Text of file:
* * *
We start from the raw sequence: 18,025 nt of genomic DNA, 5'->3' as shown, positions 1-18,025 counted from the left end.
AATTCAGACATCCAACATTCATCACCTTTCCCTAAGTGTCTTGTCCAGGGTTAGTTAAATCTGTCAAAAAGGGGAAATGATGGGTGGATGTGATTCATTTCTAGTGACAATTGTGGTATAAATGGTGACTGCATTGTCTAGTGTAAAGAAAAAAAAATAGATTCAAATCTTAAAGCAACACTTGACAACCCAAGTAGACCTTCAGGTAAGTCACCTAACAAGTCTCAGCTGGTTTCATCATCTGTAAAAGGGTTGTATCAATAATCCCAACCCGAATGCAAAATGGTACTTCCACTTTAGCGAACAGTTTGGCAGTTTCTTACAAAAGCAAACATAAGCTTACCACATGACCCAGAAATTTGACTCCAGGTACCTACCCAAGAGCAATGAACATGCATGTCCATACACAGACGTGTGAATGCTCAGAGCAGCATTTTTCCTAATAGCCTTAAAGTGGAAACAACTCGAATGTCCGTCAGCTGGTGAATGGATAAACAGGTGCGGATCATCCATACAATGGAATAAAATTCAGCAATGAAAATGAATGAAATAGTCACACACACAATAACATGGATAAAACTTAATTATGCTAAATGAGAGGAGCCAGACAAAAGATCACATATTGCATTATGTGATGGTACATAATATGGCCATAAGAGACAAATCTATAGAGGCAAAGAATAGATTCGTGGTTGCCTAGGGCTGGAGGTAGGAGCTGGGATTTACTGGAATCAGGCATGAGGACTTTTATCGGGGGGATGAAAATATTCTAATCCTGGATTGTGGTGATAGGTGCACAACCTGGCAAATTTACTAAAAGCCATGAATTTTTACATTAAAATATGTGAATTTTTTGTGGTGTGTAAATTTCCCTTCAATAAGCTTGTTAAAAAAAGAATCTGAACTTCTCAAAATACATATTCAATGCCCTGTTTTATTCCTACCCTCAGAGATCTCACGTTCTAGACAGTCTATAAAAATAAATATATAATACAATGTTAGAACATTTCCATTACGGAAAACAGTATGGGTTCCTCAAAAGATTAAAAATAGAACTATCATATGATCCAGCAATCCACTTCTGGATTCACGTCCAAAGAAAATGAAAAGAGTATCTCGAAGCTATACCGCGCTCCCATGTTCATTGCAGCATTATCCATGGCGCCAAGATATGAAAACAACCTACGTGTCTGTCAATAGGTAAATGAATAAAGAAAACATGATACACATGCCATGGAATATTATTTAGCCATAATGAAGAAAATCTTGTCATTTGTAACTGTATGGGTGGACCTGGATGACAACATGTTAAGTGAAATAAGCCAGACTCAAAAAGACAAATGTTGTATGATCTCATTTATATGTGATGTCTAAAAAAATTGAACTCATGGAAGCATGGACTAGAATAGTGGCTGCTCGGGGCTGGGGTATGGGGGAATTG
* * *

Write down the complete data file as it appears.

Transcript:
We start from the raw sequence: 18,025 nt of genomic DNA, 5'->3' as shown, positions 1-18,025 counted from the left end.
AATTCAGACATCCAACATTCATCACCTTTCCCTAAGTGTCTTGTCCAGGGTTAGTTAAATCTGTCAAAAAGGGGAAATGATGGGTGGATGTGATTCATTTCTAGTGACAATTGTGGTATAAATGGTGACTGCATTGTCTAGTGTAAAGAAAAAAAAATAGATTCAAATCTTAAAGCAACACTTGACAACCCAAGTAGACCTTCAGGTAAGTCACCTAACAAGTCTCAGCTGGTTTCATCATCTGTAAAAGGGTTGTATCAATAATCCCAACCCGAATGCAAAATGGTACTTCCACTTTAGCGAACAGTTTGGCAGTTTCTTACAAAAGCAAACATAAGCTTACCACATGACCCAGAAATTTGACTCCAGGTACCTACCCAAGAGCAATGAACATGCATGTCCATACACAGACGTGTGAATGCTCAGAGCAGCATTTTTCCTAATAGCCTTAAAGTGGAAACAACTCGAATGTCCGTCAGCTGGTGAATGGATAAACAGGTGCGGATCATCCATACAATGGAATAAAATTCAGCAATGAAAATGAATGAAATAGTCACACACACAATAACATGGATAAAACTTAATTATGCTAAATGAGAGGAGCCAGACAAAAGATCACATATTGCATTATGTGATGGTACATAATATGGCCATAAGAGACAAATCTATAGAGGCAAAGAATAGATTCGTGGTTGCCTAGGGCTGGAGGTAGGAGCTGGGATTTACTGGAATCAGGCATGAGGACTTTTATCGGGGGGATGAAAATATTCTAATCCTGGATTGTGGTGATAGGTGCACAACCTGGCAAATTTACTAAAAGCCATGAATTTTTACATTAAAATATGTGAATTTTTTGTGGTGTGTAAATTTCCCTTCAATAAGCTTGTTAAAAAAAGAATCTGAACTTCTCAAAATACATATTCAATGCCCTGTTTTATTCCTACCCTCAGAGATCTCACGTTCTAGACAGTCTATAAAAATAAATATATAATACAATGTTAGAACATTTCCATTACGGAAAACAGTATGGGTTCCTCAAAAGATTAAAAATAGAACTATCATATGATCCAGCAATCCACTTCTGGATTCACGTCCAAAGAAAATGAAAAGAGTATCTCGAAGCTATACCGCGCTCCCATGTTCATTGCAGCATTATCCATGGCGCCAAGATATGAAAACAACCTACGTGTCTGTCAATAGGTAAATGAATAAAGAAAACATGATACACATGCCATGGAATATTATTTAGCCATAATGAAGAAAATCTTGTCATTTGTAACTGTATGGGTGGACCTGGATGACAACATGTTAAGTGAAATAAGCCAGACTCAAAAAGACAAATGTTGTATGATCTCATTTATATGTGATGTCTAAAAAAATTGAACTCATGGAAGCATGGACTAGAATAGTGGCTGCTCGGGGCTGGGGTATGGGGGAATTG